LONDON — Oprah Winfrey’s two-hour prime-time interview with Prince Harry and Meghan, the Duchess of Sussex, contained revelations and allegations that have left Britain’s royal family reeling, painting a picture of racism, insensitivity and deep-rooted dysfunction.
The palace has not responded to the interview, broadcast in the U.S. on Sunday night, which has made headlines and sparked debate around the world.
Here are five key points from the broadcast:
MEGHAN SAYS SHE FACED RACISM
Meghan, who is biracial, said before the couple had their son Archie, there had been “concerns and conversations” between Harry and the family “about how dark his skin might be when he’s born.”
Harry confirmed there was a conversation about “what will the kids look like.” He said he would never reveal who was involved, but Winfrey said he told her it was not his grandparents, Queen Elizabeth II and Prince Philip.
Meghan also said she was treated differently by the British media compared to Prince William’s wife Catherine, who was also followed closely by the press and even dubbed “Waity Katie” on account of the couple’s long courtship.
“While I imagine that was really hard — and I do, I can’t picture what that felt like — this is not the same,” Meghan said. “And if a member of his family would comfortably say ‘We’ve all had to deal with things that are rude’ — rude and racist are not the same.”
MEGHAN SAYS SHE HAD SUICIDAL THOUGHTS
Meghan said her isolation and unhappiness inside the royal family grew so bad that “I just didn’t want to be alive anymore.”
“And that was a very clear, and real, and frightening, constant thought,” she said.
So she said she sought help from the palace's human resources department, but did not receive it.
“I went to the institution and I said that I needed to go somewhere to get help. I said that I’ve never felt this way before and I need to go somewhere,” she said. “And I was told that I couldn’t, that it wouldn’t be good for the institution.”
HARRY SAYS HE WAS TRAPPED
Harry said that, through his relationship with Meghan, he realized that he and his family were all trapped inside an oppressive system.
“I was trapped but I didn’t know I was trapped,” he said. “My father and my brother, they are trapped. They don’t get to leave.”
He also claimed there was a toxic relationship between the royals and the media and that Britain's royal family was afraid of the tabloid press “turning on them.”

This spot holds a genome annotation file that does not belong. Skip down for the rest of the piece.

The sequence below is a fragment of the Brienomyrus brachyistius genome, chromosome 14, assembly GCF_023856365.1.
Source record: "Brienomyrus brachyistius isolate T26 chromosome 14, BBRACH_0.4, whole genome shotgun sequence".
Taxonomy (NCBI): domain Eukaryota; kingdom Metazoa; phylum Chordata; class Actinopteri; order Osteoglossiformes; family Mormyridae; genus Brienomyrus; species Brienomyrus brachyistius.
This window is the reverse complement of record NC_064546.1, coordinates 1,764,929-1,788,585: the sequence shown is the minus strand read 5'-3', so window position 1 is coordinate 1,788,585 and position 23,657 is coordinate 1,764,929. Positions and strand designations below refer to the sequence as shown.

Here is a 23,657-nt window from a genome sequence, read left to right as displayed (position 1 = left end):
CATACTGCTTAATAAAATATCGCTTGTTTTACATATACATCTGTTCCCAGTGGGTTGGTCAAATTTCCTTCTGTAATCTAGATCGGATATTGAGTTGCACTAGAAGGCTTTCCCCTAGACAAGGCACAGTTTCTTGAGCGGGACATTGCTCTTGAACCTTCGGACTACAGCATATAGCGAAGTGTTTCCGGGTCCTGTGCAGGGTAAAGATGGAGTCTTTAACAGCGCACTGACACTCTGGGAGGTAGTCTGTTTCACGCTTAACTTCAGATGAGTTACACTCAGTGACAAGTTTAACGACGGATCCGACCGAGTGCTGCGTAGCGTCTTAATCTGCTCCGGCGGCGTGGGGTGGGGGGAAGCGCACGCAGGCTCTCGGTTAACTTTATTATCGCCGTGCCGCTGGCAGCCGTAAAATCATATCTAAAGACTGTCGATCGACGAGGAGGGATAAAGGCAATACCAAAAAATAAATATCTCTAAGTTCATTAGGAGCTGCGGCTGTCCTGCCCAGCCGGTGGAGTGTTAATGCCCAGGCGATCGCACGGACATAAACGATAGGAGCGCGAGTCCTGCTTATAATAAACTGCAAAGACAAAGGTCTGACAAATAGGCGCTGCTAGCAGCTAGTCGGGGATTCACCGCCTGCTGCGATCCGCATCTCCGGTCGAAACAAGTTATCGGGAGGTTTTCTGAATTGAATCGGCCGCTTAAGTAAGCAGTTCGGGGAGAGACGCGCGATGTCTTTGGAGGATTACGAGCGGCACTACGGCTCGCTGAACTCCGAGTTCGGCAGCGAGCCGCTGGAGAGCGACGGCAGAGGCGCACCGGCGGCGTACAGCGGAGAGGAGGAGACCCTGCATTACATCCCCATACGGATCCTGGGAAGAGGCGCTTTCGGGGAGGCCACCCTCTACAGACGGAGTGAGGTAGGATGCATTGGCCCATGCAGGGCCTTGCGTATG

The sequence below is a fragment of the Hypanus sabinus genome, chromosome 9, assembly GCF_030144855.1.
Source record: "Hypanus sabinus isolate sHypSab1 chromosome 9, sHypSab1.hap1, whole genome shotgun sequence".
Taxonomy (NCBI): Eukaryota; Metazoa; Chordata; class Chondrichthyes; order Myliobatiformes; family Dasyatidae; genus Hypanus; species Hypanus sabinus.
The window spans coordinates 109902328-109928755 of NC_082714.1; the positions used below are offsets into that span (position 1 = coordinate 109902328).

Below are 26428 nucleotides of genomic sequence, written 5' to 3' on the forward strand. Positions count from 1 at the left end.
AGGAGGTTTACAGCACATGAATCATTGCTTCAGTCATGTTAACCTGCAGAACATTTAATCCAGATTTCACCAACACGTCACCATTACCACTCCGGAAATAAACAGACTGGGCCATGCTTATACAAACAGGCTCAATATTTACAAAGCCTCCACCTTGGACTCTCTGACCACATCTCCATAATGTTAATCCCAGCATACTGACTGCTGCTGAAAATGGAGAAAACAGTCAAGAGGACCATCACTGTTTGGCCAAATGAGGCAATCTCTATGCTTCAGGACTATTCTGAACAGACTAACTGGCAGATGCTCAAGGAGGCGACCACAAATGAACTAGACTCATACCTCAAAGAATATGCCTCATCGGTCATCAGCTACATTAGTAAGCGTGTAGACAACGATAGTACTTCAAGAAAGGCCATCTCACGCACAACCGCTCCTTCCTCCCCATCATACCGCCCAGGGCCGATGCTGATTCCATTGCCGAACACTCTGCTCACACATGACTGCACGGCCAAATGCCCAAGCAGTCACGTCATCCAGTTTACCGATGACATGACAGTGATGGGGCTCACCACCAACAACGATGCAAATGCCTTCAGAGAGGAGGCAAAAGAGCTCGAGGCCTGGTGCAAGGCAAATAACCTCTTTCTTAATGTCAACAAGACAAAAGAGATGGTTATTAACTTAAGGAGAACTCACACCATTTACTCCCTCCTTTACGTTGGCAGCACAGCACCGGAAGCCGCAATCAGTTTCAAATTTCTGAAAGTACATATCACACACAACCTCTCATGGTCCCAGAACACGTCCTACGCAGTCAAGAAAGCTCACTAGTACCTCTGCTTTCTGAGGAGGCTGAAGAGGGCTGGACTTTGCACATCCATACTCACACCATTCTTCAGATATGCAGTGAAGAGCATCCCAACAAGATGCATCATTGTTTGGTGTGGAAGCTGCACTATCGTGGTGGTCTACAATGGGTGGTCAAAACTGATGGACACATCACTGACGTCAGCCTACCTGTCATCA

“There is a level of control by fear that has existed for generations,” he said.
HARRY HAS A FRACTURED RELATIONSIP WITH HIS FATHER AND BROTHER
Harry revealed a breakdown in his relations with his father Prince Charles, who is heir to the British throne, and elder brother Prince William, the second in line.
He said at one point Charles stopped taking his calls, and there was still “a lot to work through” in their relationship.
“I will always love him. But there’s a lot of hurt that’s happened and I will continue to make it one of my priorities to try and heal that relationship,” Harry said.
He said he and William had “been through hell together, we have a shared experience, but we were on different paths.”
HARRY AND MEGHAN HAD TWO WEDDING CEREMONIES
The couple’s lavish May 2018 wedding at Windsor Castle was a grand ceremonial affair, watched by millions around the world. But Meghan revealed she and Harry had already exchanged vows in private three days earlier in the presence of Archbishop of Canterbury Justin Welby, head of the Anglican church.
“We called the archbishop and we just said, look, this thing, this spectacle is for the world, but we want our union between us,” she said. "So the vows that we have framed in our room are just the two of us in our backyard with the archbishop of Canterbury.”
“Just the three of us,” Harry added.
They also revealed that their second child, due in the summer, will be a girl. Their son Archie was born in May 2019.
Read all AP stories on Prince Harry and the Duchess of Sussex at https://apnews.com/PrinceHarry
A previous version of this story corrected the year of the couple's wedding to 2018, not 2019.
Jill Lawless, The Associated Press